New Orleans Mayor Mitch Landrieu, the City Council and other city officials were sworn into their next four-year terms Monday morning at the Saenger Theatre.
The ceremony began with the gospel music that accompanied Landrieu’s re-election campaign, and the mayor’s second inaugural address sought to place both the city’s recent progress and the challenges that still lie ahead in the context of New Orleans’ 300-year history.
Landrieu vowed that the city will continue to improve its schools and reduce blight in neighborhoods, attracting new businesses and reducing its murder rate. For example, he highlighted the 2,500 seniors graduating from New Orleans high schools this spring, and the $53 million in scholarships they have won.
“If you don’t believe we have changed for the better and are on the right path, look at their faces,” Landrieu said. “They have proven to us what is possible.”
Landrieu’s inaugural address generally stayed away from specific policy points, but one departure was a goal of returning police department to 1,600 sworn officers. Generally, however, he spoke of broader themes of growth and triumph over the deep-rooted problems of the past.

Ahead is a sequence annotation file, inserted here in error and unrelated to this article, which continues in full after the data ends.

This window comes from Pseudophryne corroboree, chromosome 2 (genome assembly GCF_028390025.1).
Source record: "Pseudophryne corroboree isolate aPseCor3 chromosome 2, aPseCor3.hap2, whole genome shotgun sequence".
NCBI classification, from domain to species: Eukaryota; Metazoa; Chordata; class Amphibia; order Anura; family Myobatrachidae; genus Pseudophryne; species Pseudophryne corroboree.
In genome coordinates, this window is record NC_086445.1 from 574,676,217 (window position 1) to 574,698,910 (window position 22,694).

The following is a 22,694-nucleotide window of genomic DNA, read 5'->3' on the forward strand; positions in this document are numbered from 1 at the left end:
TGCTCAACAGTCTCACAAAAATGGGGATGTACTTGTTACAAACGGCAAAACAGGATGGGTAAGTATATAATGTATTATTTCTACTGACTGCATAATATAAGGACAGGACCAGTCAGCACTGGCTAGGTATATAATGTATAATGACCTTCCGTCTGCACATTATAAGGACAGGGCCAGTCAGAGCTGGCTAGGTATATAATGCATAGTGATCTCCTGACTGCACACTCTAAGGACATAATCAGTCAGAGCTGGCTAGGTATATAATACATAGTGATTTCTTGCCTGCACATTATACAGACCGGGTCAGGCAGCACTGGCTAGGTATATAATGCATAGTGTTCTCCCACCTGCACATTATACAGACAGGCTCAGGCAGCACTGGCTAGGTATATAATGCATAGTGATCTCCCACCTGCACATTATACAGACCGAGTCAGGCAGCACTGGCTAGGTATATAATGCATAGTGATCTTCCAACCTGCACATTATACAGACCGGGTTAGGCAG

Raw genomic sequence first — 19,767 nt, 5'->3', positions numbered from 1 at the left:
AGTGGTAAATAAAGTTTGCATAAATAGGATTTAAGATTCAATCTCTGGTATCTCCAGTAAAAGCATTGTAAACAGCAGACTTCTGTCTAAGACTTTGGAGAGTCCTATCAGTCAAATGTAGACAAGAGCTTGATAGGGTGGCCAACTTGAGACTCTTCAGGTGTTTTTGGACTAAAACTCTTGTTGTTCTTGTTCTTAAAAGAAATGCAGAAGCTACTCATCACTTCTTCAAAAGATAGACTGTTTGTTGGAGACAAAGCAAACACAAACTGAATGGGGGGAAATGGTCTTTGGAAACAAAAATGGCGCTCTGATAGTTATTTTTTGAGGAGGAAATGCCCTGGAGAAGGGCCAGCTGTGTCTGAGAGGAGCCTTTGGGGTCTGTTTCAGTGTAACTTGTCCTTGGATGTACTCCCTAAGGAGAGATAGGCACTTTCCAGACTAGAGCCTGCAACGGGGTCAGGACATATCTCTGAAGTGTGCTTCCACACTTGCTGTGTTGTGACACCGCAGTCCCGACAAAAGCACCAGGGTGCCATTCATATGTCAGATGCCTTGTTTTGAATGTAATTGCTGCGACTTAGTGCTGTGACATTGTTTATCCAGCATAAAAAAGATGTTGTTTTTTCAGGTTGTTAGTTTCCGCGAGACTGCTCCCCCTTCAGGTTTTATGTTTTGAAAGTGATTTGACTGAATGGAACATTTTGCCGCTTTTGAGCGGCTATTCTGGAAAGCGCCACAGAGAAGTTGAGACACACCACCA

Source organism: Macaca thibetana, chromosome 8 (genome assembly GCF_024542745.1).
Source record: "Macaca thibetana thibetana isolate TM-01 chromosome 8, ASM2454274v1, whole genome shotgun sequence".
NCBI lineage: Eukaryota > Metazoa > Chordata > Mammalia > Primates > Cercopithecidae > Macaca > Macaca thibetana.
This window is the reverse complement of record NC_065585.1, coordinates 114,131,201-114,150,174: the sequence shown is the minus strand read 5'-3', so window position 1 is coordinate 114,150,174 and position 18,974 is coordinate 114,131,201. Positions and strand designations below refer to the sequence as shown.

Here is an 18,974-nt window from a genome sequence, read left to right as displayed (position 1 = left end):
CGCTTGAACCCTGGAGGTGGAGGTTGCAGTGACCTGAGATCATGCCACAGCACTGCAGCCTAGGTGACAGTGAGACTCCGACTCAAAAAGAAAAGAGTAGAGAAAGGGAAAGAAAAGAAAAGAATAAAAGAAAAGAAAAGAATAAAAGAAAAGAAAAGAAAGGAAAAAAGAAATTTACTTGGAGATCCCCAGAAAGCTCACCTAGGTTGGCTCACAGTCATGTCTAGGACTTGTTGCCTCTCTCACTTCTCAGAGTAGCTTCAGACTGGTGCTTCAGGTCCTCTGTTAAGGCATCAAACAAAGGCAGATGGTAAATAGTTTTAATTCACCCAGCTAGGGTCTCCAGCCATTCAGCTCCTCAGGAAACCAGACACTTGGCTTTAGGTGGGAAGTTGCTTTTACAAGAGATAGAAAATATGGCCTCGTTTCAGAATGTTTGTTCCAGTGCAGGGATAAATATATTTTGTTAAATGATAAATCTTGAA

“Every generation comes to this point. Every generation is given a moment to bend that arc of history,” Landrieu said. “And 300 years from now when historians look back they will remember how we the people of New Orleans — in this moment, in this time — came together to do what was hard for the sake of doing what was right and gave light and freedom, goodness and life to those generations we do not yet know.”
The ceremony concluded with the defiant swagger of the Roots of Music marching band, and was followed by an organizational meeting of the New Orleans City Council that began at noon and is still ongoing.
ended with the defiant swagger of the Roots of Music percussion line